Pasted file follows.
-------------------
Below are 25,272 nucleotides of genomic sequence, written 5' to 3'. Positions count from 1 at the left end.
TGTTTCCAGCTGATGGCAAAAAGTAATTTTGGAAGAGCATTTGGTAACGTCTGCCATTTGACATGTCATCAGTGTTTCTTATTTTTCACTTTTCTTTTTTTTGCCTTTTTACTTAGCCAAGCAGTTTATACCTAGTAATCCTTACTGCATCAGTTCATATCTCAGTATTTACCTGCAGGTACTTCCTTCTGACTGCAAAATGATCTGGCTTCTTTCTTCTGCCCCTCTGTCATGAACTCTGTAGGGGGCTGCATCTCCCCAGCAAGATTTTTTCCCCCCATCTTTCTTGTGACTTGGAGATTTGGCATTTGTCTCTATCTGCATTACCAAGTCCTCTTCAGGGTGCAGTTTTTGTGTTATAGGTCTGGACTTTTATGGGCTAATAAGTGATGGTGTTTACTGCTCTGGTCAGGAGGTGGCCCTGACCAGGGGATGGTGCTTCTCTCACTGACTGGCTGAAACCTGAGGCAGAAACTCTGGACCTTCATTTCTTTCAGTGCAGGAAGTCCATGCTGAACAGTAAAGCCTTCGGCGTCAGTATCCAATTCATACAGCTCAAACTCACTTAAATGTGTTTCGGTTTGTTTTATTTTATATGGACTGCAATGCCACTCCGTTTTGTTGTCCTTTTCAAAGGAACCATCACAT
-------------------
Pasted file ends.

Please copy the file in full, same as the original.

Below are 25,272 nucleotides of genomic sequence, written 5' to 3'. Positions count from 1 at the left end.
TGTTTCCAGCTGATGGCAAAAAGTAATTTTGGAAGAGCATTTGGTAACGTCTGCCATTTGACATGTCATCAGTGTTTCTTATTTTTCACTTTTCTTTTTTTTGCCTTTTTACTTAGCCAAGCAGTTTATACCTAGTAATCCTTACTGCATCAGTTCATATCTCAGTATTTACCTGCAGGTACTTCCTTCTGACTGCAAAATGATCTGGCTTCTTTCTTCTGCCCCTCTGTCATGAACTCTGTAGGGGGCTGCATCTCCCCAGCAAGATTTTTTCCCCCCATCTTTCTTGTGACTTGGAGATTTGGCATTTGTCTCTATCTGCATTACCAAGTCCTCTTCAGGGTGCAGTTTTTGTGTTATAGGTCTGGACTTTTATGGGCTAATAAGTGATGGTGTTTACTGCTCTGGTCAGGAGGTGGCCCTGACCAGGGGATGGTGCTTCTCTCACTGACTGGCTGAAACCTGAGGCAGAAACTCTGGACCTTCATTTCTTTCAGTGCAGGAAGTCCATGCTGAACAGTAAAGCCTTCGGCGTCAGTATCCAATTCATACAGCTCAAACTCACTTAAATGTGTTTCGGTTTGTTTTATTTTATATGGACTGCAATGCCACTCCGTTTTGTTGTCCTTTTCAAAGGAACCATCACAT